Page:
And while writing about family, I realized how hard it is to escape your own. And since my father also has a really good repertoire of jokes, his humor accompanied me throughout the project. What inspired me most was a pair of false teeth he used for a while either to irritate waiters or before telling us something very serious. I liked this moment when he tried to escape his usual form, but still as an amateur was not able to stay in character very long. So I started to research comedians and their relationship to their alter egos and thereby encountered the work of Andy Kaufman.

Besides his over the top alter ego Tony Clifton, his radical humor and his approach to life through performance inspired me a lot for Toni Erdmann.

— Maren Abe on Andy Kaufman

Besides his over the top alter ego Tony Clifton, his radical humor and his approach to life through performance inspired me a lot for Toni Erdmann.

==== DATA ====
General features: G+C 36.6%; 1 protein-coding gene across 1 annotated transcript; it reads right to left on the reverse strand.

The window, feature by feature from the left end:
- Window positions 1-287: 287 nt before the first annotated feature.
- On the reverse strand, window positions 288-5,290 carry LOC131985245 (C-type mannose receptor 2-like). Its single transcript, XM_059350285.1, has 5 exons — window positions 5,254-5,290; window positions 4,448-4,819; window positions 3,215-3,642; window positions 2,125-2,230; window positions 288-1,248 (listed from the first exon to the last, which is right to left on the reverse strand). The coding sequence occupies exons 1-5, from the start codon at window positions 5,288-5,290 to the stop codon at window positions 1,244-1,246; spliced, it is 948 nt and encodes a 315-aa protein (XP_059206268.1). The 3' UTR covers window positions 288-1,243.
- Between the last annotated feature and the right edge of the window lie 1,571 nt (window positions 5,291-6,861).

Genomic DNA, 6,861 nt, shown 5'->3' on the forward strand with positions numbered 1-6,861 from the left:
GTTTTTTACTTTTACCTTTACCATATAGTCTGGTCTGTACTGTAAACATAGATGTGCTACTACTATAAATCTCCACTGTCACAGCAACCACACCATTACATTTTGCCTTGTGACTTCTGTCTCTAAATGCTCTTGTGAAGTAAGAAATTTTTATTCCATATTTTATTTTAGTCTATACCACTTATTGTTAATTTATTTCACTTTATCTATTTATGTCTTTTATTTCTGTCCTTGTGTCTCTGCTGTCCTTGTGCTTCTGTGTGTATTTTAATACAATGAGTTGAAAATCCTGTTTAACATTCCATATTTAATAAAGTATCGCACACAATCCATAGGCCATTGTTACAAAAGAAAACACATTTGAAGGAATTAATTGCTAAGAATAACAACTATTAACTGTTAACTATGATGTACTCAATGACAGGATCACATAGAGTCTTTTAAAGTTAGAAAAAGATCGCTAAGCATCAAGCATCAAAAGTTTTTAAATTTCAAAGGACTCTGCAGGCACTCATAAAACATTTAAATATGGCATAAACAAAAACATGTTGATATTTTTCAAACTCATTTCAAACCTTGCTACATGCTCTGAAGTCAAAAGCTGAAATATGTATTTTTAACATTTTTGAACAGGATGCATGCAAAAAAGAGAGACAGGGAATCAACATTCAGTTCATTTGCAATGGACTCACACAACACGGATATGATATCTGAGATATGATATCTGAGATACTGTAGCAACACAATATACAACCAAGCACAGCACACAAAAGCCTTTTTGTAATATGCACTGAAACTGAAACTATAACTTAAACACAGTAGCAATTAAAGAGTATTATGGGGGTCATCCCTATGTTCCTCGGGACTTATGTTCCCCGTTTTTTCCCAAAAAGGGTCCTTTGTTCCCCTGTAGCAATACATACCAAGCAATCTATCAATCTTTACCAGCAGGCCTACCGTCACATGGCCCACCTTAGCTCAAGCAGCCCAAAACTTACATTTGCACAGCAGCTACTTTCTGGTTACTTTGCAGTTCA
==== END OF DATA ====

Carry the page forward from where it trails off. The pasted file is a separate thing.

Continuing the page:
Concerning the daughter character, Ines, it was a bit more complicated because so much research was necessary. I wanted her to be largely defined by her work, so I had to understand her business world, something very far from my own life. I interviewed a lot of people, especially women working in eastern Europe. I had to become aware of how to approach the political topics and decided it’d be stronger and more painful for the movie to raise questions without answering them. The more women I met, the closer I came to Ines’ character and the more I could understand her struggle in this male-dominated environment, as well as her nihilistic choice for a lifestyle full of complicated injustices. I wanted her to be very self-determined woman on one side but on the other side someone who had imprisoned herself in all the roles she plays in life.